Behind The Abstersion

Some people may call it downsizing.  Others may define it as cleansing.  Others may view it as purging.

Regardless, the more one desires to travel this world, the more one needs to reduce the quantity of material goods, lighten the load, and unload the weighted baggage that ties us and grounds us to a single place.

At first it’s a smaller apartment, now it’s a smaller life.

What do these objects mean to us, and what does it say about us when we are willing to leave them behind?

 

  • Down In Fraggle Rock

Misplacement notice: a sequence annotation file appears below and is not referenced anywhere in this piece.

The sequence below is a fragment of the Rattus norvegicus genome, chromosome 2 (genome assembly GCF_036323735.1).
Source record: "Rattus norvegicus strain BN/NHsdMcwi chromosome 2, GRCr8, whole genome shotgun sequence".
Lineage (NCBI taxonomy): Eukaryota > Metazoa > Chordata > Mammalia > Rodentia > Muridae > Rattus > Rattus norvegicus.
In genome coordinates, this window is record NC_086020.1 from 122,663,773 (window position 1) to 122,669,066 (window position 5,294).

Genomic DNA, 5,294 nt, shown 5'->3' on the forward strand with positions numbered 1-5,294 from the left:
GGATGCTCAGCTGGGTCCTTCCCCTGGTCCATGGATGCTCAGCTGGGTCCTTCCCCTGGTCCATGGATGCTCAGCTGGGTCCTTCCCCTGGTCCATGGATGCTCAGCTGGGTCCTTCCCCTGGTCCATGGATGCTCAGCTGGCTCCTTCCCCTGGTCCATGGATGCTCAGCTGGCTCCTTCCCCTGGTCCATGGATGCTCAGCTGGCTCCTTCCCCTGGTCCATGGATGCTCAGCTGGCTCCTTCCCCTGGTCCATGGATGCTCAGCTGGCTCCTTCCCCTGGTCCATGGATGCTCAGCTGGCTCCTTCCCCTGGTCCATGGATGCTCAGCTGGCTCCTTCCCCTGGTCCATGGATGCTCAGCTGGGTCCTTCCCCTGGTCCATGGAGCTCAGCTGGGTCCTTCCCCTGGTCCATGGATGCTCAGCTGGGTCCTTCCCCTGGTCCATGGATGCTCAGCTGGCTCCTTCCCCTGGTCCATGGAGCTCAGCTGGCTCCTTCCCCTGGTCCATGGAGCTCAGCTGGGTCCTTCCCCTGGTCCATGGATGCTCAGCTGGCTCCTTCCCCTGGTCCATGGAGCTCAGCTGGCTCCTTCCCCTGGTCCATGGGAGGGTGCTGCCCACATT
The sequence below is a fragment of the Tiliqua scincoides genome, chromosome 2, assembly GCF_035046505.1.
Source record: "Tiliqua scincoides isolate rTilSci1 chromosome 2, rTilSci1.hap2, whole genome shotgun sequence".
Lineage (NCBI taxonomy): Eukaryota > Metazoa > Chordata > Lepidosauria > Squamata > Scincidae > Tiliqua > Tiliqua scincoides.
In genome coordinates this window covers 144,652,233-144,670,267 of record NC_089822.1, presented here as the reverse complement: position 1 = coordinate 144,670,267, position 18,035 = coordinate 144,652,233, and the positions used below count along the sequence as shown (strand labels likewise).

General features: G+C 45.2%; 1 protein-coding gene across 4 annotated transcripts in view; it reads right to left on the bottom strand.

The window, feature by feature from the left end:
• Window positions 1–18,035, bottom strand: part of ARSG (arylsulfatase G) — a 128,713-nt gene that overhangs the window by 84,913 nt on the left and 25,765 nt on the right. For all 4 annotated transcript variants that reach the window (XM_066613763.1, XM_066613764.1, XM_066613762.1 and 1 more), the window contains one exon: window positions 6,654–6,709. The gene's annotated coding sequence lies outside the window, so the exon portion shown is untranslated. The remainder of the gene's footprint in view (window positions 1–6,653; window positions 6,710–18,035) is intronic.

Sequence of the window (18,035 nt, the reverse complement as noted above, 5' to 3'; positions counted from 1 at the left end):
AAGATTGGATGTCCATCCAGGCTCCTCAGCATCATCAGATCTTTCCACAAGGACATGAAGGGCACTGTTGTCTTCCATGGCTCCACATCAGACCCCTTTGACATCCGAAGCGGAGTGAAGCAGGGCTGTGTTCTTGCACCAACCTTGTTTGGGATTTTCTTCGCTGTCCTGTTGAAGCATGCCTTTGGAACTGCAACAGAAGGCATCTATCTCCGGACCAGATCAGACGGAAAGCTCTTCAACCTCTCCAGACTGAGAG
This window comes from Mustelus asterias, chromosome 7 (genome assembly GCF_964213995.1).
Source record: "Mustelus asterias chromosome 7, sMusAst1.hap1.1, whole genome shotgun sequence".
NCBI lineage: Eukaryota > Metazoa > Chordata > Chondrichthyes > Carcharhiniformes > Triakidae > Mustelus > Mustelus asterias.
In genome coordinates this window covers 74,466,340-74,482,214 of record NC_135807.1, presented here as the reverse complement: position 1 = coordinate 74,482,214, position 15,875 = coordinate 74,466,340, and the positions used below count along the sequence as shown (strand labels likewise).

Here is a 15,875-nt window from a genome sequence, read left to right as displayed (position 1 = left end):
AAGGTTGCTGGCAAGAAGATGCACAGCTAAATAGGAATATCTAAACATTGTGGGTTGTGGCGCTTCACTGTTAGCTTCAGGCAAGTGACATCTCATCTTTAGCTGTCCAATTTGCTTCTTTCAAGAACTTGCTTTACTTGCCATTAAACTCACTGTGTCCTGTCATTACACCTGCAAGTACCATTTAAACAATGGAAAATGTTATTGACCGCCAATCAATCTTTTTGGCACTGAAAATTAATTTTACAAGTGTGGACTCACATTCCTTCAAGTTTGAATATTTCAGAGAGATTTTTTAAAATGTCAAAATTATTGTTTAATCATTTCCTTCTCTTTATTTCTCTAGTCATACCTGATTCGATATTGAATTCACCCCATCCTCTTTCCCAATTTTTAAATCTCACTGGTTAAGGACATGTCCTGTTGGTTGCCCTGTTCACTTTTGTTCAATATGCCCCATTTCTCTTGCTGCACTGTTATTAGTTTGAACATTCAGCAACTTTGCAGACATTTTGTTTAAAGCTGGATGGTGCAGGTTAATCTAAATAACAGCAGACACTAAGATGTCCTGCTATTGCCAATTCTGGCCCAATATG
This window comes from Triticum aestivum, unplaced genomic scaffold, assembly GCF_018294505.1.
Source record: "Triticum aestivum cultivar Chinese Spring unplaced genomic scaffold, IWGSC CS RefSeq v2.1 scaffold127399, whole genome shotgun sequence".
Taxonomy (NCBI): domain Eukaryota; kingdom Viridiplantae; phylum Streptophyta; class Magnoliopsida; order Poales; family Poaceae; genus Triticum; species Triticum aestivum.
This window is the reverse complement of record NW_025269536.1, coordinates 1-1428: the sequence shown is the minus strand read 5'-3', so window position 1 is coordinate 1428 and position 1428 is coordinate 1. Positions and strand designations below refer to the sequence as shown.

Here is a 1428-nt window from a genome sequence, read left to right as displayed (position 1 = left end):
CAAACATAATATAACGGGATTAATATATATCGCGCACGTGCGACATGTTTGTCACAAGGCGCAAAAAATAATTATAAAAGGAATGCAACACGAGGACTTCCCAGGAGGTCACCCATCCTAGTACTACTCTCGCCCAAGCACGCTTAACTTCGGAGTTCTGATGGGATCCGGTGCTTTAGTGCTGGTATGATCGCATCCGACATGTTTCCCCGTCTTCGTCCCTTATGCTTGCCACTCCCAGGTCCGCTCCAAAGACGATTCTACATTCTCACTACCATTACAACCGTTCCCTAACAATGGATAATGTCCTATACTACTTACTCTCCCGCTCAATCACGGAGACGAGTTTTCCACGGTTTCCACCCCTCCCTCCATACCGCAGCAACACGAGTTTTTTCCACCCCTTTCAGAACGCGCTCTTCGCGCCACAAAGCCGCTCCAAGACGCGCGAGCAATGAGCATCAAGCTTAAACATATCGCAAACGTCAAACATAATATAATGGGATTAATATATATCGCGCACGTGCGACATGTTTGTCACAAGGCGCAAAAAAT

It’s Time To Play The Music Sesame Street debuted around the time I reached the age of one.  Kermit and company kept me entertained throughout my entire life, whether in the educational format of its original debut on public television, or in syndication as a weekly variety show.  In fact, I do recall there were several Saturdays in my youth when The Muppets were not on Saturday evening and as a child I possessed no concept for the reality that a new episode wasn’t available for viewing every single week.  I just remember being disappointed when that fun-loving, slightly over-my-head humor wasn’t available after the Saturday evening news.  Let’s face it, after thirty minutes of the evening news, we needed the most sensational, inspirational, celebrational, muppetational programming available. When I passed the age when I ought not to have enjoyed the Muppets, either the Sesame Street cast or the celebrity entertainers who now moved on to feature-length, in-theater, live-action adventures, I ought to have been engrossed in more adult fare.  Except now, the critters down in Fraggle Rock debuted on the Home Box Office network and they also made me smile.  My parents never sprang for the premium channel, so I’d often watch it while babysitting, or at a friend’s house, or whenever I could get a snippet of the little creatures.  Their adventures weren’t any more brilliant, in fact they might have been closer to Grover’s mentality than Piggy’s, but I still enjoyed their appeal.  I don’t think anyone in my family ever caught the show, but when I could, I would dance my cares away – worries for another day. I Am A Fraggle With pronounced characters and behaviors, I identified Gobo, Webley, Red, Mokey, and Boober personas easily and liked a little something in each of them.  Gobo was willing to step out of his comfort zone and learn something new, a trait I wished I possessed, but certainly never felt I did.  Webley, nearly his alter ego, but also his best friend, was less inclined to be brave, and much more like actual teenage me.  Red looked the part of the spirited cheerleader.  She flashed bright colors as part of her personality, which I likewise embraced – the colors, not the personality.  Mokey was a kind-hearted soul, and while I can’t say I ever was, or even am today, I liked that she saw goodness in everyone.  Boober rambled on, and never let anyone see his eyes tucked under his outdated hat. In the nearly forty years since the Fraggles debuted, you might think it odd that I remember so much from a show I rarely watched, even when it became broadly available on VHS, then on DVD, then on streaming services.  But for nearly three-fourths of that time, I owned stuffed versions of nearly all of the characters (except Mokey), so I knew each of them as if they were my little friends.  I packed them and moved them from place to place, and when I finally parted with them, the man who bought the entire set from me knew exactly who they were, and so did his child. Like a scene out of Toy Story, they would continue to be a part of someone else’s life in the happiest of ways.  As for me, as it turns out, I went on to lead the life of the greatest of all the Fraggles: Uncle Traveling Matt.